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Avoiding Preschooler Tantrums Without Buying More Toys

July 28, 2020

Keeping preschoolers active and occupied at home has become an even bigger challenge during the COVID-19 pandemic. When preschoolers (children aged two to five) are not actively engaged in constructive activities, it can result in tantrums, whining and often making a mess. A preschooler’s brain is hardwired for hours of taking in new information and making connections, not for sitting still. 

Outbursts and frustration can compound the stress you and your family are under. What can you do, especially on days when it’s hot outside or pouring rain, or you’re just simply exhausted?

Early Childhood Screen Time 

Screens are increasingly used to occupy preschoolers and young children. Because they are effective at keeping kids busy and quiet, the temptation to use them is especially strong when you need to be otherwise engaged. But studies show that the risks far outweigh the benefits, and may cause negative developmental effects that can last beyond early childhood. 

The American Academy of Pediatrics recently reduced the recommended two hours of daily screen time to less than an hour, if it’s watched at all. This includes TV, tablets, phones, video games and other digital media, such as education games and programs.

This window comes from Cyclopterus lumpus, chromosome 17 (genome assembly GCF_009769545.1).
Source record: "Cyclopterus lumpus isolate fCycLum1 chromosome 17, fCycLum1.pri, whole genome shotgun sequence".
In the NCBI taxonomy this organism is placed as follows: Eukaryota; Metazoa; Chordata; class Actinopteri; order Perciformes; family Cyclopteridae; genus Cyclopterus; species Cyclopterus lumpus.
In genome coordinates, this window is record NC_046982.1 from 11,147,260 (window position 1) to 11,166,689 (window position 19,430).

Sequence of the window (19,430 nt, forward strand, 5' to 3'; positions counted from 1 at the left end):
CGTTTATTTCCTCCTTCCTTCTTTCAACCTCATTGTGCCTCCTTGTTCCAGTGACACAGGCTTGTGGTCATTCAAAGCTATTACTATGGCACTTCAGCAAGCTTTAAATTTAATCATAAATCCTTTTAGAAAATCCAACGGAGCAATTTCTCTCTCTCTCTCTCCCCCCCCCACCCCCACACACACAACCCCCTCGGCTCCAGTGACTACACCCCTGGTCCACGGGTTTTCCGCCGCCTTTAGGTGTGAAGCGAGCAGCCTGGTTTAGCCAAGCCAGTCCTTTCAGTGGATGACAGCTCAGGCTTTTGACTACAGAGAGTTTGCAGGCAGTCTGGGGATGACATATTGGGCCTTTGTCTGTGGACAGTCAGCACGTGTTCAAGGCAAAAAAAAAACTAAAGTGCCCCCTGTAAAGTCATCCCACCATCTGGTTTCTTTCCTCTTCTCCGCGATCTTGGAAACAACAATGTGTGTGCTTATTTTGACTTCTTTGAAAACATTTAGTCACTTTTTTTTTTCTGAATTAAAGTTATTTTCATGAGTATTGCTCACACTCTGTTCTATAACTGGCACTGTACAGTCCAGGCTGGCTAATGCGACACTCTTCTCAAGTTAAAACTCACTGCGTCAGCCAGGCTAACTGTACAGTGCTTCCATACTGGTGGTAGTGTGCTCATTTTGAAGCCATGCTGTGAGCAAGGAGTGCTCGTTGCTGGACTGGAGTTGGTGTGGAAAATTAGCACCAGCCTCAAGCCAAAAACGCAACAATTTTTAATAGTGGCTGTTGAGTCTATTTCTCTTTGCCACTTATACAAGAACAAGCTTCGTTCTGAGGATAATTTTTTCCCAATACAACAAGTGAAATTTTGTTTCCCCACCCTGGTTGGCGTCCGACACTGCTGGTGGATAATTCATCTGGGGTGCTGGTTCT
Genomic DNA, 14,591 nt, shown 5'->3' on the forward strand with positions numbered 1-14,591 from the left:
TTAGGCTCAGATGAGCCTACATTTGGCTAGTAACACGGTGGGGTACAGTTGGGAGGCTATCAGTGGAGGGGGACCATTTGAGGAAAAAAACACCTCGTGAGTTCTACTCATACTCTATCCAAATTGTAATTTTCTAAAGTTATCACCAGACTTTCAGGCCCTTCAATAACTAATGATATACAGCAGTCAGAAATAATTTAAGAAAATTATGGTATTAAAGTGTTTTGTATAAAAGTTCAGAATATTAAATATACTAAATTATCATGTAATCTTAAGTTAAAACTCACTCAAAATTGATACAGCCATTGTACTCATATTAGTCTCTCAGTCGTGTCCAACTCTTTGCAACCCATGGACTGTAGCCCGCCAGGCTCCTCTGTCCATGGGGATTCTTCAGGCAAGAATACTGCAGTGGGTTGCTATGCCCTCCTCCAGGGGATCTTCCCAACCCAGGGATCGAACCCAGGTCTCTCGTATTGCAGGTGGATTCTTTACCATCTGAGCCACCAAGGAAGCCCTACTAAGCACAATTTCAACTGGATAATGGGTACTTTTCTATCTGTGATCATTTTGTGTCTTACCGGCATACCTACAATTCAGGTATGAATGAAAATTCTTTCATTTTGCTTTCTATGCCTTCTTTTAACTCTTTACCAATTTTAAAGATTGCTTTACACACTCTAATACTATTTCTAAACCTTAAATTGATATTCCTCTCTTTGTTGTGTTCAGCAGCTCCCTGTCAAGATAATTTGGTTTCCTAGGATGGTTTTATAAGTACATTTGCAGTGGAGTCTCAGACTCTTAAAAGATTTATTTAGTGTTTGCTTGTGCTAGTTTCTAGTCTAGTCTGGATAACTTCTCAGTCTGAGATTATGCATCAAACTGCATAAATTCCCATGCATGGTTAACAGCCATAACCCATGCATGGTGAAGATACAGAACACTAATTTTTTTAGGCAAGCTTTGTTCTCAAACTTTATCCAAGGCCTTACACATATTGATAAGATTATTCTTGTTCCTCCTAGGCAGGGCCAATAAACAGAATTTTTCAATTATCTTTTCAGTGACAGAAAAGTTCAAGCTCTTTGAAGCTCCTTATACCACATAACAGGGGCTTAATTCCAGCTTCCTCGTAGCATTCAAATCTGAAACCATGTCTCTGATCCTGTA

That’s easier said than done. Recent studies show that, on average, American preschoolers are exposed to digital media for more than three hours a day. That may not seem like a big difference, but the American Psychological Association reports a correlation between weekly screen time hours and poorer performance on diagnostic tests for behavioral, cognitive and social development in two- to three-year-olds.

Signs of addiction and withdrawal are often seen in children as young as infants and toddlers. Most millennial parents have experienced tantrums and outbursts when trying to end or limit their children’s screen use and have experienced feelings of regret and or guilt when doing so.